Tuesday, 30 August 2016

How busy can I run the CPU? - Windows Server Capacity Management 101(7 of 12)

How hard you can work a CPU is highly dependent on the type of CPU and the type of work it is doing, there is no one size fits all number for how hard to work them.
Newer = more capable - Newer CPUs have larger on-chip cache memory, allowing more instructions to be kept nearer the cores. Cache memory is quicker to access than main memory but there is much less of it Megabytes of very fast cache, Gigabytes of fast ram and Terabytes of slow disk.

It’s also not just about the speed of the clock – a 3.4 GHz Pentium IV is nowhere near as capable (as in “can get through work”) as a brand new 2 GHz Xeon processor. Because the newer CPU can do more in one clock cycle then a older CPU can do in many.

More cores = can be pushed harder - It’s all about THROUGHPUT, not just speed.

The more cores a CPU has the harder you can run it without performance problems.

Dependent on the type of work; hyper-threading or not…

Some best practice recommendations are:

1 core

·      At 50% busy will take twice as long as if it were 0% busy.

·      At 80% busy it will take 5 times as long.

·      At 90% it will take 10 times as long. 

You can see with one core it does not take much work to make throughput slowdown.

2 cores

·      At 50% it will take 1.3 times as long.

·      At 80% it will take 2.7 times as long.

·      At 90% it will take 5.2 times as long. 

16 Cores

       50% - 1x, 80% - 1.02x, 90% - 1.22x

For a 16 core CPU it does not make much of a difference running it at 80% compared to 50%. But you have to keep in mind that all configurations max out at 100% just the number of cores flattens out the curve. You can see with more cores it takes longer to hit the knee of the curve.

Benefits of Multiple Cores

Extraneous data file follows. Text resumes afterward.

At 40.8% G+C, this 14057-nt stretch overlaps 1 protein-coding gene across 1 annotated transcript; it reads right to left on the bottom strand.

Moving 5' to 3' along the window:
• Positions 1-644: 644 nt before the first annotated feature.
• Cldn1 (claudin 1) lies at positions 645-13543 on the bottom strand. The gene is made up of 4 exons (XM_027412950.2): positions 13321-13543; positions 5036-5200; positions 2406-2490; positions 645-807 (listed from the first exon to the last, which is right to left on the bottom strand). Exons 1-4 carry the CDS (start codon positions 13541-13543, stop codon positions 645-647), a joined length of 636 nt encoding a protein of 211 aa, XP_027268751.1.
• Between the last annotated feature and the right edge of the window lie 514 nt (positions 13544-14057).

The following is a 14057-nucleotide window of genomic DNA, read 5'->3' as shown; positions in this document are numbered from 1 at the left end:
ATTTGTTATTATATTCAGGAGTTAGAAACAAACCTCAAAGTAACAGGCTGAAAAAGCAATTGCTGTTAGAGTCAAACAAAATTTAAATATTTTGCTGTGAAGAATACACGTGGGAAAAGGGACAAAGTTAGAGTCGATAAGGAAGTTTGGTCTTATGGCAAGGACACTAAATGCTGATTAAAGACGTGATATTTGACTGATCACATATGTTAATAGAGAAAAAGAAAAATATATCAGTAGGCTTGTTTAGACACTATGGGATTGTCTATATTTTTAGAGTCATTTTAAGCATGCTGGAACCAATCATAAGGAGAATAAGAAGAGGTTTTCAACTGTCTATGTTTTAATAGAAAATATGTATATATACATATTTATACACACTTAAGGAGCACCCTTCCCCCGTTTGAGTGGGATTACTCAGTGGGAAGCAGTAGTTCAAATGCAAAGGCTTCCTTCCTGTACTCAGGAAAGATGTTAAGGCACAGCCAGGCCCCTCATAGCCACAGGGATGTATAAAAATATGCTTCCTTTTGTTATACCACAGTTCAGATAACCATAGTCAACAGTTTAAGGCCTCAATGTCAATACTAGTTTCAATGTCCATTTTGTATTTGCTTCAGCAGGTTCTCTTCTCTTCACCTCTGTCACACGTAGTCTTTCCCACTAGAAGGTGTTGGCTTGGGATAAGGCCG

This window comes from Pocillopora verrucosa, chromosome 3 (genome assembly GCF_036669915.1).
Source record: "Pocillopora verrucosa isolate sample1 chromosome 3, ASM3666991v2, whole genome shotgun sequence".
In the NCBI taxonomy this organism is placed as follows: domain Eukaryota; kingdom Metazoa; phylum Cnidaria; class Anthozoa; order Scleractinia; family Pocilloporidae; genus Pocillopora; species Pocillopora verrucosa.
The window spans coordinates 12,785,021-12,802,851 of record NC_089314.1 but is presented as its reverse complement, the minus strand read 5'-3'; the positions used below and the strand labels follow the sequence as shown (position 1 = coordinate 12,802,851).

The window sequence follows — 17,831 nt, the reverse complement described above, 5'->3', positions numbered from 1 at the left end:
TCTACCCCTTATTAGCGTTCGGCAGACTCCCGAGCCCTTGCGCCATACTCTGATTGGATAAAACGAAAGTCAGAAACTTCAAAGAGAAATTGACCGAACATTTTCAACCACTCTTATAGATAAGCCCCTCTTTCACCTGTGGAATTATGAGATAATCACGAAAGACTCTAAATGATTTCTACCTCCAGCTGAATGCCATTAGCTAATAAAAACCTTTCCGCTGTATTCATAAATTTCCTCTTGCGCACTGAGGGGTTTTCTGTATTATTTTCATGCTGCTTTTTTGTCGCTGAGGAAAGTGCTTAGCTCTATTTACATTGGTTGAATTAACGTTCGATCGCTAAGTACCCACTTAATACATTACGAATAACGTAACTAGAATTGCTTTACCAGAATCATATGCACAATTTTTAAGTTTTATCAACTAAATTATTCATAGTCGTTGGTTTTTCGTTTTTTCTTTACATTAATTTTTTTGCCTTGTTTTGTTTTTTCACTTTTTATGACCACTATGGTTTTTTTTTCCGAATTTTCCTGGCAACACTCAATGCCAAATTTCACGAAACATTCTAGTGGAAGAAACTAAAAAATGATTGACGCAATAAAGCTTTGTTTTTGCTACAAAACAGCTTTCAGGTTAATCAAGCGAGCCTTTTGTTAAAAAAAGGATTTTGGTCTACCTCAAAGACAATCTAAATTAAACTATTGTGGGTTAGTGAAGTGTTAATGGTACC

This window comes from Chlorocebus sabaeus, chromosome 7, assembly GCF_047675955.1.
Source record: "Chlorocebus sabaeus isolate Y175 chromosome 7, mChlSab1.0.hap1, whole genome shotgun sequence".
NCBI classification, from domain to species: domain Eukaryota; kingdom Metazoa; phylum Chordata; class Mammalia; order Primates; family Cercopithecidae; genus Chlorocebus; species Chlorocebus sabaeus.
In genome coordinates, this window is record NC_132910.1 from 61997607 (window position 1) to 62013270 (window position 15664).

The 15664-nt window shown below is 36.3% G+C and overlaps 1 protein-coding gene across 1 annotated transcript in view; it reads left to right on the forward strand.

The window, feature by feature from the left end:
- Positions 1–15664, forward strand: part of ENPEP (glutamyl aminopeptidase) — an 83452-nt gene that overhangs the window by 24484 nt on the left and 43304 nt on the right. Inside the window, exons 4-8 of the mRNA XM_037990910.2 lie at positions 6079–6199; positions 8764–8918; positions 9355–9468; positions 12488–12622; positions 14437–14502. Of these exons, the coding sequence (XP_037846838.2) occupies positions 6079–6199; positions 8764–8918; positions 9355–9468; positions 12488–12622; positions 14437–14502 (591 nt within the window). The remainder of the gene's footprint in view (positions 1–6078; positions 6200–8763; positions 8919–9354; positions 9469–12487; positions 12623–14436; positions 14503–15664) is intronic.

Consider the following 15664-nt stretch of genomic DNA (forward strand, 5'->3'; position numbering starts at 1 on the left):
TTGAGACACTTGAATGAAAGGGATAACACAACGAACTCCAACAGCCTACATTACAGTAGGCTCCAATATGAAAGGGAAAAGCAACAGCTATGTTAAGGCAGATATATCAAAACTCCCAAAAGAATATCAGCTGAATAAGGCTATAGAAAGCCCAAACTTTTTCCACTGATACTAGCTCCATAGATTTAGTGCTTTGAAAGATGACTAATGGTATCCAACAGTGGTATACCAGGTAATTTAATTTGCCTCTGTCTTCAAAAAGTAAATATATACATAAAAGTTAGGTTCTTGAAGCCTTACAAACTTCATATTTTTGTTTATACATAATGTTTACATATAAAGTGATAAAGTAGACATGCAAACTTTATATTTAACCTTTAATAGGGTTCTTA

This chart illustrates that as you add more and more cores the response time curve is more and more flat. 
On Thursday I'll be looking at how to monitor and manage CPU, don't forget to sign up for our next workshop 'IT Capacity Planning' http://www.metron-athene.com/services/online-workshops/index.html

Josh Worth


Friday, 19 August 2016

Best practice recommendations - Windows Server Capacity Management 101(6 of 12)

So now we have gone over what we need to properly manage a windows environment, here are some best practise recommendations.

There are 3 main components to monitor in your windows systems:

·      CPU – physical utilization

·      Memory - usage

·      Disk – occupancy and performance

These are all components that if they fill up or are over utilized will severely effect performance.

Best practice recommendations - CPU 
What to monitor 
The first component to look at is CPU. When monitoring CPU you need to understand the difference between Logical CPU and Physical CPU, if your system is virtualized then it will be logical CPU as the windows environment does not know about the physical CPU it is being hosted on. 

·      If physical, CPU Total utilization of the machine - a physical system is much simpler as you are directly monitoring the physical components. 
·      If virtualized, CPU usage by the guest system - you will need to know the Physical CPU usage which is under the hypervisor. If you only look at CPU busy and it says 80%, it could be 80% busy of the 5% that has been allocated to it by VMware. You need to look at process level CPU busy.